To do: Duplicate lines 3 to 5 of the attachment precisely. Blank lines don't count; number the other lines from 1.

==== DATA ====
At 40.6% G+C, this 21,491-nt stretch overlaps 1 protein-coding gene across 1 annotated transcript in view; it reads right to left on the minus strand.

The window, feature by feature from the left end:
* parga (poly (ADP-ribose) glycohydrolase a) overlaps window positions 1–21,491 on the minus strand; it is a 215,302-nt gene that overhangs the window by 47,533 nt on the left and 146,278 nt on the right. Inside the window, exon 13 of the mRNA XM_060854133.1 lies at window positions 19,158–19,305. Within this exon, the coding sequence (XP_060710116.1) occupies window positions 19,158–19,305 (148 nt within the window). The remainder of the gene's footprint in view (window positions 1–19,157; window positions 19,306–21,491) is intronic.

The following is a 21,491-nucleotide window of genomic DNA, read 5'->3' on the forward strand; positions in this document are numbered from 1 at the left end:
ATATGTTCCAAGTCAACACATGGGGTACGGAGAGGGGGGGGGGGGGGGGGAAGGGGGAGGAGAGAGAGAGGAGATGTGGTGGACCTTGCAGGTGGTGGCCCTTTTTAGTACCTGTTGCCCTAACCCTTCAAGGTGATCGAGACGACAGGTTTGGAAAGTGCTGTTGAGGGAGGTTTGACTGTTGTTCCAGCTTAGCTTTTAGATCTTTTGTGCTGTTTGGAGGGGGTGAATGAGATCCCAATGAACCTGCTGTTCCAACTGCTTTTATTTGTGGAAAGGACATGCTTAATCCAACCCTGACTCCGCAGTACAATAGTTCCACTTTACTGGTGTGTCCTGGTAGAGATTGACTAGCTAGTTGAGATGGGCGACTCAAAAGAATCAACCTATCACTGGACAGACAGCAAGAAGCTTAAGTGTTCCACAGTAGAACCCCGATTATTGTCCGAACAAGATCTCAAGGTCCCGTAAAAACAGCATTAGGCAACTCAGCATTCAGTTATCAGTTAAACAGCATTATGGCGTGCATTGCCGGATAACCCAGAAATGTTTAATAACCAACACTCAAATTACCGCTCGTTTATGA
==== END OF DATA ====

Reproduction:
* parga (poly (ADP-ribose) glycohydrolase a) overlaps window positions 1–21,491 on the minus strand; it is a 215,302-nt gene that overhangs the window by 47,533 nt on the left and 146,278 nt on the right. Inside the window, exon 13 of the mRNA XM_060854133.1 lies at window positions 19,158–19,305. Within this exon, the coding sequence (XP_060710116.1) occupies window positions 19,158–19,305 (148 nt within the window). The remainder of the gene's footprint in view (window positions 1–19,157; window positions 19,306–21,491) is intronic.

The following is a 21,491-nucleotide window of genomic DNA, read 5'->3' on the forward strand; positions in this document are numbered from 1 at the left end:
ATATGTTCCAAGTCAACACATGGGGTACGGAGAGGGGGGGGGGGGGGGGGAAGGGGGAGGAGAGAGAGAGGAGATGTGGTGGACCTTGCAGGTGGTGGCCCTTTTTAGTACCTGTTGCCCTAACCCTTCAAGGTGATCGAGACGACAGGTTTGGAAAGTGCTGTTGAGGGAGGTTTGACTGTTGTTCCAGCTTAGCTTTTAGATCTTTTGTGCTGTTTGGAGGGGGTGAATGAGATCCCAATGAACCTGCTGTTCCAACTGCTTTTATTTGTGGAAAGGACATGCTTAATCCAACCCTGACTCCGCAGTACAATAGTTCCACTTTACTGGTGTGTCCTGGTAGAGATTGACTAGCTAGTTGAGATGGGCGACTCAAAAGAATCAACCTATCACTGGACAGACAGCAAGAAGCTTAAGTGTTCCACAGTAGAACCCCGATTATTGTCCGAACAAGATCTCAAGGTCCCGTAAAAACAGCATTAGGCAACTCAGCATTCAGTTATCAGTTAAACAGCATTATGGCGTGCATTGCCGGATAACCCAGAAATGTTTAATAACCAACACTCAAATTACCGCTCGTTTATGA